We found on The Independent the following article Japanese engineers plan to turn the Moon into a giant solar panel station. It’s clear that Japan is busy to look for alternative energy resources after the Fukushima disaster of 2011. This plan is a subset of so-called space based solar power or SBSP. The idea is to install solar panels on the Moon which will turn electricity into microwaves which are subsequently transmitted to Earth, and converted back to electricity.

We of Republic of Lagrangia aren’t convinced of the desirability and feasibility of SBSP for terrestrial purposes. We have discussed this topic earlier on this blog. And we have also written about Ocean Thermal Energy Conversion as a solution of Japan’s energy crisis. As an alternative we have discussed Solar Energy Islands as a method of producing energy at sea.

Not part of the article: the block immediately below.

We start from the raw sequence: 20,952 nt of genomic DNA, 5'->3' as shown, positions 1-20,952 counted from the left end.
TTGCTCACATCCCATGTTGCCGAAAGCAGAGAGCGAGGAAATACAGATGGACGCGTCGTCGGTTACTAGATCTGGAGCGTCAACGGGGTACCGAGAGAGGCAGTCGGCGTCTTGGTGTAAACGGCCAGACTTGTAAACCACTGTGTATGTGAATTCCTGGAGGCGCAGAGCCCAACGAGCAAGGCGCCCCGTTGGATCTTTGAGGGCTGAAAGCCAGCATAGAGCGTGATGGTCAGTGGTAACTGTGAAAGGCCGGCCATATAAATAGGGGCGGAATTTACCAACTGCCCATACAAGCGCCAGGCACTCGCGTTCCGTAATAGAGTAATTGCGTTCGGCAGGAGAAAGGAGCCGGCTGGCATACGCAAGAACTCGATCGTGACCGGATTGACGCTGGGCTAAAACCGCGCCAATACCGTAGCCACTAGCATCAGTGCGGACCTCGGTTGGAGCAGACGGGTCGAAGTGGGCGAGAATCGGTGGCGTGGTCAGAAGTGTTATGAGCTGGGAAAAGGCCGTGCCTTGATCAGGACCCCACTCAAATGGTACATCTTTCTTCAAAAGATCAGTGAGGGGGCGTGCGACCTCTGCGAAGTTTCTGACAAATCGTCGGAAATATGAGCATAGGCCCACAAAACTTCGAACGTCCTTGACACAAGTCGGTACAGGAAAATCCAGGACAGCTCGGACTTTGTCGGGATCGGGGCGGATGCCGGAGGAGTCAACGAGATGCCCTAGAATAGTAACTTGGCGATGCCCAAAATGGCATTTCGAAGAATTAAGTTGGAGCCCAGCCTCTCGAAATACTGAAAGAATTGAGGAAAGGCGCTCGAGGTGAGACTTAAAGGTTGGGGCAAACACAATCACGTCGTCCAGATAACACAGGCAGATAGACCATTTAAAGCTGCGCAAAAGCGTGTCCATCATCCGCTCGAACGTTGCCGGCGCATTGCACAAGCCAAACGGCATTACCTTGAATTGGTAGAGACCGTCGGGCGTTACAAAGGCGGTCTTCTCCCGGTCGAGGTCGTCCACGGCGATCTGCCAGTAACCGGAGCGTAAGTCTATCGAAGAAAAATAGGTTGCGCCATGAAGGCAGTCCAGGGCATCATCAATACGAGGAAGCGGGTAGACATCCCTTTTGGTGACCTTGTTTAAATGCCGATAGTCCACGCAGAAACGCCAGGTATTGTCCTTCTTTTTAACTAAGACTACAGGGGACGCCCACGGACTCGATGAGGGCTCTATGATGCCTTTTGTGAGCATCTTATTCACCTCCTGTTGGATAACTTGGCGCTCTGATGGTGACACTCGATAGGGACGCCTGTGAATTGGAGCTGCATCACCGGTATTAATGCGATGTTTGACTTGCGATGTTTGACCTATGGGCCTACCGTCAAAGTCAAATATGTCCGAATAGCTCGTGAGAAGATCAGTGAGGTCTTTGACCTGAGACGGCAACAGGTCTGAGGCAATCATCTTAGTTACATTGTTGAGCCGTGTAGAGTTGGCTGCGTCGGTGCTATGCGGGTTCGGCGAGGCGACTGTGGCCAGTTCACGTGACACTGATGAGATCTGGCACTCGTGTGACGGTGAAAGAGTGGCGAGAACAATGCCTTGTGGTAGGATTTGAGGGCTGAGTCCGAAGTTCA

Developments in Solar energy technology

The whole idea of space colonization is founded on two facts: the abundance of extraterrestrial mineral resources and the availability of huge amounts of cheap Solar energy. There are basically two approaches to harvest Solar energy for space settlements: photovoltaic cells and solar-thermal power plants. The latter uses the heat from our Sun to heat a fluid, which is used to drive a turbine.

A challenge for photovoltaic arrays, is their efficiency. But there is exciting news from this field, according to The Science Daily, scientists from North Carolina State University have designed a method to increase solar array efficiency up to 45%. This would mean less Solar cells are needed to produce energy.

Solar Islands and Seasteading